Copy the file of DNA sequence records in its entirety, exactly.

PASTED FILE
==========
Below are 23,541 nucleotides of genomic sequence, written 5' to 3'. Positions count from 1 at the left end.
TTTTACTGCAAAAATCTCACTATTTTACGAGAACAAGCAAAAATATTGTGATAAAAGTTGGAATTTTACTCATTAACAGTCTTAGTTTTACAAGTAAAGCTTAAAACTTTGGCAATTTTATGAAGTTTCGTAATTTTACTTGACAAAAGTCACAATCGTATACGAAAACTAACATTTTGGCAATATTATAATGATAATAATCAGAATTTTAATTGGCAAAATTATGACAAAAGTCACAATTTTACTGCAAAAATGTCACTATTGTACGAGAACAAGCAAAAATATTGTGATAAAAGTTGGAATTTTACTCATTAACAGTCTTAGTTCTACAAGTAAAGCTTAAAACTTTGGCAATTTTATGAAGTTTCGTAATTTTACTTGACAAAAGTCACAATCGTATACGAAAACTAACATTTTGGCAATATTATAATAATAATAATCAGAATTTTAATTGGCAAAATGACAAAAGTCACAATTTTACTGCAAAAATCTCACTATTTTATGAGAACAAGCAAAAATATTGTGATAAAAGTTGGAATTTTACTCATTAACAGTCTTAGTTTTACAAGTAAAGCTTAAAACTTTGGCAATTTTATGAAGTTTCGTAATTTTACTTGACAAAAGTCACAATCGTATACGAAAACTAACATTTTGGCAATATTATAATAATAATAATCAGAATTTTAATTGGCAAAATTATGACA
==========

Below are 23,541 nucleotides of genomic sequence, written 5' to 3'. Positions count from 1 at the left end.
TTTTACTGCAAAAATCTCACTATTTTACGAGAACAAGCAAAAATATTGTGATAAAAGTTGGAATTTTACTCATTAACAGTCTTAGTTTTACAAGTAAAGCTTAAAACTTTGGCAATTTTATGAAGTTTCGTAATTTTACTTGACAAAAGTCACAATCGTATACGAAAACTAACATTTTGGCAATATTATAATGATAATAATCAGAATTTTAATTGGCAAAATTATGACAAAAGTCACAATTTTACTGCAAAAATGTCACTATTGTACGAGAACAAGCAAAAATATTGTGATAAAAGTTGGAATTTTACTCATTAACAGTCTTAGTTCTACAAGTAAAGCTTAAAACTTTGGCAATTTTATGAAGTTTCGTAATTTTACTTGACAAAAGTCACAATCGTATACGAAAACTAACATTTTGGCAATATTATAATAATAATAATCAGAATTTTAATTGGCAAAATGACAAAAGTCACAATTTTACTGCAAAAATCTCACTATTTTATGAGAACAAGCAAAAATATTGTGATAAAAGTTGGAATTTTACTCATTAACAGTCTTAGTTTTACAAGTAAAGCTTAAAACTTTGGCAATTTTATGAAGTTTCGTAATTTTACTTGACAAAAGTCACAATCGTATACGAAAACTAACATTTTGGCAATATTATAATAATAATAATCAGAATTTTAATTGGCAAAATTATGACA